DaftPunk
09-07-2013, 10:36 PM
I find hard to believe that at valve everyone can do what ever they please and they get paid for it,they don't have boss and shit like that. It sounds like some fairytale.

Kadayi
09-07-2013, 10:45 PM
To be fair, it seems like they weren't entirely convinced that hardware was the right direction for them at all. For all we know, that old-guard grumbling was as much about resisting a hardware move as about resisting a machinist.

I think that's probably likely the case really. I can imagine that a fair few people thought hardware might of been a bridge too far for them for a company of their size, and that it was a fools errand from the beginning even though obviously Gabe was keen on it, so squeezing it out likely seemed a viable strategy to getting it closed down for sure.



Valve is characteristically taciturn, so we'll only ever have her side of the story. Furthermore, dysfunctional and money-hungry or not they rank pretty high on the corporate responsibility scale for letting her take the IP on exit. Lots of companies would sit on that even if they had not intention of ever going back to hardware so they could sell it or just generally fuck with the market.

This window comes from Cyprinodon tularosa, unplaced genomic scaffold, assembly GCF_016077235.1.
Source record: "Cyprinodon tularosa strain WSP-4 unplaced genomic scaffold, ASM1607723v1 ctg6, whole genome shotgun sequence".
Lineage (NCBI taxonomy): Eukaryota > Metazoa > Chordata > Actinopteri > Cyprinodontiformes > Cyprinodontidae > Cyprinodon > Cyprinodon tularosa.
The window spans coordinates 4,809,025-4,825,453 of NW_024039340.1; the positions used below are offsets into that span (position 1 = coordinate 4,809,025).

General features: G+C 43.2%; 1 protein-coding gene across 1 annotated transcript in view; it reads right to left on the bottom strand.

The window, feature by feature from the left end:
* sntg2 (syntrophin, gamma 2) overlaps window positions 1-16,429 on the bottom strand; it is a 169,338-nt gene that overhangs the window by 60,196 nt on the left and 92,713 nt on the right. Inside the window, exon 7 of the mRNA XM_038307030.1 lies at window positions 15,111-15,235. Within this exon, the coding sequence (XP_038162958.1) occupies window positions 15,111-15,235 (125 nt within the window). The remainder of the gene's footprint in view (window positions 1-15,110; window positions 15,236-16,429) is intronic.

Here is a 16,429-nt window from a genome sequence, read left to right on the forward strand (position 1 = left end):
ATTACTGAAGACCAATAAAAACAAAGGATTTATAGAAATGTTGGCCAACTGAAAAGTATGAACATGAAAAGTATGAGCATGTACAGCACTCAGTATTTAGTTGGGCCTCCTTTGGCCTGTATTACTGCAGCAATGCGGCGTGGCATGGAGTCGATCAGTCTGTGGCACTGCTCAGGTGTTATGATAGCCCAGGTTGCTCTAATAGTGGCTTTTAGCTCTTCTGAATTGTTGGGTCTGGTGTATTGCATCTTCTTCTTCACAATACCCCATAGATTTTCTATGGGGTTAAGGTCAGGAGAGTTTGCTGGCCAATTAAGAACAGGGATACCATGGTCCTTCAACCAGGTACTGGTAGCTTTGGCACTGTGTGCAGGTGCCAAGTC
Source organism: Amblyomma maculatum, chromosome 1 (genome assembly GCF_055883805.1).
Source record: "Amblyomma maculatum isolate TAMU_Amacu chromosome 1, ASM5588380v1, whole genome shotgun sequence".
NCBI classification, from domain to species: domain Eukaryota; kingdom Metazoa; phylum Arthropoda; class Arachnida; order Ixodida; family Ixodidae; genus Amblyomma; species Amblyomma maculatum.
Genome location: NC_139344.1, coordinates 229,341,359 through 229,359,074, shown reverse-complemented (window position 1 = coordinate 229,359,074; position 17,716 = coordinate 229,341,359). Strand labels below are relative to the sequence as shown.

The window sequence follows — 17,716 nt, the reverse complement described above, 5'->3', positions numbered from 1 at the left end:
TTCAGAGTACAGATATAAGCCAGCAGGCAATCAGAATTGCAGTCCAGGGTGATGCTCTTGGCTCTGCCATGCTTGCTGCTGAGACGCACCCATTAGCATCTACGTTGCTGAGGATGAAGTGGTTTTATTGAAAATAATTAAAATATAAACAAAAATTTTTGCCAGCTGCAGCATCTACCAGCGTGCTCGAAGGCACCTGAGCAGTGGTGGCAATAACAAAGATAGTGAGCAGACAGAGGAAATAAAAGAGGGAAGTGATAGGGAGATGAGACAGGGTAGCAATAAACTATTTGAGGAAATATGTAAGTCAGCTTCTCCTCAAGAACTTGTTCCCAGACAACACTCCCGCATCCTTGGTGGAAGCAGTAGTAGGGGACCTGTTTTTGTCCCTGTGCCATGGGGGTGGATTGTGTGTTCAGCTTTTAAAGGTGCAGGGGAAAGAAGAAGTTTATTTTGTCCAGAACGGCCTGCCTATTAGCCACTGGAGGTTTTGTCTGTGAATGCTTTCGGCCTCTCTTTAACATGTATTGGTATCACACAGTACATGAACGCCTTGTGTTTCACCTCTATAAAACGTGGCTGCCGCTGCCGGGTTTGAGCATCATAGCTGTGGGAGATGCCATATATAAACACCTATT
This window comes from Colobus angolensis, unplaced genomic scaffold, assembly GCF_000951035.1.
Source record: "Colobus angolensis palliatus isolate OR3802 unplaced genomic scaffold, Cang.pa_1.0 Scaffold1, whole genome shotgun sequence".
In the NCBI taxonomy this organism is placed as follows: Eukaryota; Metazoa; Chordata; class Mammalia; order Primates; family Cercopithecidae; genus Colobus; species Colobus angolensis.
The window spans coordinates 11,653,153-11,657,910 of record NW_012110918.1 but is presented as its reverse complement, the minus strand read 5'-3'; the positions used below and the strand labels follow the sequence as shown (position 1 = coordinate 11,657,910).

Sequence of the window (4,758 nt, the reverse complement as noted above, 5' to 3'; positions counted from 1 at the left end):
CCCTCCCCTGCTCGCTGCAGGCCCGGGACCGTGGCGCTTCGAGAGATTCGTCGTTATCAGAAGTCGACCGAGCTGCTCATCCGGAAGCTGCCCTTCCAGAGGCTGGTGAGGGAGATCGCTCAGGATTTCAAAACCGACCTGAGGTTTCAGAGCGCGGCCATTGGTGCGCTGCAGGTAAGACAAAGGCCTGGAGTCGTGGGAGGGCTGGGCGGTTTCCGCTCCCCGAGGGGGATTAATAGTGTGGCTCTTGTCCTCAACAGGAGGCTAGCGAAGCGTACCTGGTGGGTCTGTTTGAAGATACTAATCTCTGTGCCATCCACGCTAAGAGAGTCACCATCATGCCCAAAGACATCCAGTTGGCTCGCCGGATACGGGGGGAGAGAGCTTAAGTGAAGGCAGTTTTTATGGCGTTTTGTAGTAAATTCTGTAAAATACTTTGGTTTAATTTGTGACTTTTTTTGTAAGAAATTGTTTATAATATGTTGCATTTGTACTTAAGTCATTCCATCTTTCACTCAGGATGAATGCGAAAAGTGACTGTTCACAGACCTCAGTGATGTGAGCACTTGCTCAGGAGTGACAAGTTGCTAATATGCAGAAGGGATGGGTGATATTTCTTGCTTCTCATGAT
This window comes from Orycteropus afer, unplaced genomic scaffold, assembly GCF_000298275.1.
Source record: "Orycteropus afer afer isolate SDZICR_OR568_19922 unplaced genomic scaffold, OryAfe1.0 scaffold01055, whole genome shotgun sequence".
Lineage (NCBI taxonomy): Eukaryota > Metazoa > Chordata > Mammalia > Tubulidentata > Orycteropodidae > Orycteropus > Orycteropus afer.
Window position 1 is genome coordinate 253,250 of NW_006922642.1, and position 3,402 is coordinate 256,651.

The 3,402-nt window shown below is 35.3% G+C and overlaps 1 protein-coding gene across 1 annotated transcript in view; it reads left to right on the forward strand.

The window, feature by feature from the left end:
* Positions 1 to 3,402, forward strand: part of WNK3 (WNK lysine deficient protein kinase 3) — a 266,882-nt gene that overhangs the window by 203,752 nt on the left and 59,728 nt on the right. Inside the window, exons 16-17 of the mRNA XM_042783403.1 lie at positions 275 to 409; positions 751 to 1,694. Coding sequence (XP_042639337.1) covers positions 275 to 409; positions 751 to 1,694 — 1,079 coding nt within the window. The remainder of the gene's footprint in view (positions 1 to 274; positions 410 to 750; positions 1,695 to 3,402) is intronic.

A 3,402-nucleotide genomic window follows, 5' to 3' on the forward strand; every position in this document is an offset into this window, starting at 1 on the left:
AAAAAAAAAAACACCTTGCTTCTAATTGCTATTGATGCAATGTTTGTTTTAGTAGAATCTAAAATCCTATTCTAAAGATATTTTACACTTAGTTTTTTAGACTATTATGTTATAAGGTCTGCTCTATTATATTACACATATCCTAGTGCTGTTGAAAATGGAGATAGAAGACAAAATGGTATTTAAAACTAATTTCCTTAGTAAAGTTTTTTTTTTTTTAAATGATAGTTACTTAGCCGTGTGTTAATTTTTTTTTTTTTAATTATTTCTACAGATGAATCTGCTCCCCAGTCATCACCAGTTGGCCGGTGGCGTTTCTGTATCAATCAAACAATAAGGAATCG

I suspect Gabe was probably hoping that doing so would protect them in some way from future criticism. I'd imagine he's probably rightly pissed about jeri talking openly about things, but at the same time I get the impression she's venting in a way at her frustration of seeing a company squandering itself more than anything else.

Fuzzy Dunlop
09-07-2013, 11:52 PM
I suspect Gabe was probably hoping that doing so would protect them in some way from future criticism. I'd imagine he's probably rightly pissed about jeri talking openly about things, but at the same time I get the impression she's venting in a way at her frustration of seeing a company squandering itself more than anything else.

I think that's a little cynical, Jeri made it sound like it was almost a snap decision made when she put him on the spot. In any case it's hard to see how Valve planned to use this for propoganda given that they generally don't about things like this (we probably wouldn't know about this if it wasn't for Jeri herself).